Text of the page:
SHOUT OUT to my friend Michelle, for her awesome Oscar post on Huffington Post. I'm sad that I was not at either of the parties she mentions. Sadly, I was at home enjoying the television event solo. There was no one to hear me cynically comment that the show had an overabundance of jazz hands.
The story of MoMA's poster installation at the Atlantic/Pacific subway stop is a perplexing one. I've read a host of online articles praising the lo-fi approach to "remixing" the artworks, in the style of Poster Boy. I'm a fan of Poster Boy's work, but this latest "attack" on the MoMA subway campaign left me wondering if a line was crossed.
It's one thing for artists to mash-up subway posters advertising the new season of Housewives of New York City or pay-per-minute cellular companies. That's an attack on corporate America. That's "stickin' it to the man". The entire purose of those ads was simply to advertise, and the intervention of the artists flipped that intention on it's back, leaving new artworks to ponder in their wake.
The MoMA subway campaign was of course a method of advertising, but it was one with the additional potential to educate. The posters of individual master works in the MoMA collection were presented as replicas, for commuters to enjoy, to recognize, or to experience for the first time. I thought it might be MoMA's intention to bring art to the masses (specifically those not living in Manhattan). Additionally it was a nice reminder to the viewers that art is something to live with daily--not something locked away for only the elite to enjoy.
The politics of MoMA and museums in general is another beast to tackle (there's a huge argument that could be made on behalf of the vandals/artists that their mash-up was a political attack on the museum itself)--but let's not forget what that took away from the non-art world commuters. I would feel differently if the vandals/artists had chosen to hit a campaign in a community that is specifically art-world-ly (say, posters in West Chelsea?) because viewers might be more appreciative of the dialog. I'm not a daily commuter at the Atlantic/Pacific subway stop, but I can't help wondering if a few of them feel robbed of what was, for a short while, a daily mini-MoMA visit.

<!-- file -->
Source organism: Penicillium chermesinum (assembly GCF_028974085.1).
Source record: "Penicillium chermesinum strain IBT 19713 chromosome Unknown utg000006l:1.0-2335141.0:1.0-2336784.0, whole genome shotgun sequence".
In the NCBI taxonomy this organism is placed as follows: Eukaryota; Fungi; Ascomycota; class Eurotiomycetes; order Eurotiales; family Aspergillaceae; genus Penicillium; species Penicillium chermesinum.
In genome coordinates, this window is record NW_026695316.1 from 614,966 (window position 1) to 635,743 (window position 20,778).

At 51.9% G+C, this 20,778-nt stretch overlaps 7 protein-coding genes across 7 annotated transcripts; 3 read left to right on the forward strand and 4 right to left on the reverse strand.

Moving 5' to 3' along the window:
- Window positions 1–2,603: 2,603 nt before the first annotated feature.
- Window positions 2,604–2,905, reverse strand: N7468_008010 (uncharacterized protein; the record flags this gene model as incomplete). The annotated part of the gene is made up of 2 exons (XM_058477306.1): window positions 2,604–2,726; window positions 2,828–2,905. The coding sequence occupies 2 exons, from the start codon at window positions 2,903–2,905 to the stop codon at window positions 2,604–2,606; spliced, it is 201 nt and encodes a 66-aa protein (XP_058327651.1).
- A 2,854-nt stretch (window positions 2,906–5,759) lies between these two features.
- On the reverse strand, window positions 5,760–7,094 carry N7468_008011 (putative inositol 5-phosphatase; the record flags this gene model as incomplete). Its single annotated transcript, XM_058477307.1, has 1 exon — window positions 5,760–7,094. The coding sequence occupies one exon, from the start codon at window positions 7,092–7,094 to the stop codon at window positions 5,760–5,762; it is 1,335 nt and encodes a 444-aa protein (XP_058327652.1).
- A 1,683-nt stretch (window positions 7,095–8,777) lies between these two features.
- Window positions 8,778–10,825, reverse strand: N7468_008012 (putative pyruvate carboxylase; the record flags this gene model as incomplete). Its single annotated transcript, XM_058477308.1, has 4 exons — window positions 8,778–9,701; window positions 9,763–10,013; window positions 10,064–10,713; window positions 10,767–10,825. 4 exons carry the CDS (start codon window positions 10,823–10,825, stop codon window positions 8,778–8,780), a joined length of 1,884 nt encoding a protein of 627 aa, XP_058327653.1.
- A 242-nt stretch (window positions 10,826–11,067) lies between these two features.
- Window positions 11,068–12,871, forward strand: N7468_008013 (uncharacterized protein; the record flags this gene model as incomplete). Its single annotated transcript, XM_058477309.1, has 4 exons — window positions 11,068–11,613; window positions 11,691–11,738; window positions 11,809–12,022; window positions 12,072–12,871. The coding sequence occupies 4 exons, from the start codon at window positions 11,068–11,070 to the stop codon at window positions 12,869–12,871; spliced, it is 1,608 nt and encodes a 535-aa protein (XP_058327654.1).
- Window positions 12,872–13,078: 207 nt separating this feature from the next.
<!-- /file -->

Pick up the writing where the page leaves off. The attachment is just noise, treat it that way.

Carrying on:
Those of you waltzing down 26th street this week may have noticed that our windows have temporarily gone dark. This is to assure you that we are simply between installations. Up next we will be featuring an installation by Soner On. Here's a pic of Soner (below), hard at work with Rob to prepare the Glow Room for his project. It will soon be visible from the street--we'll keep you posted on it!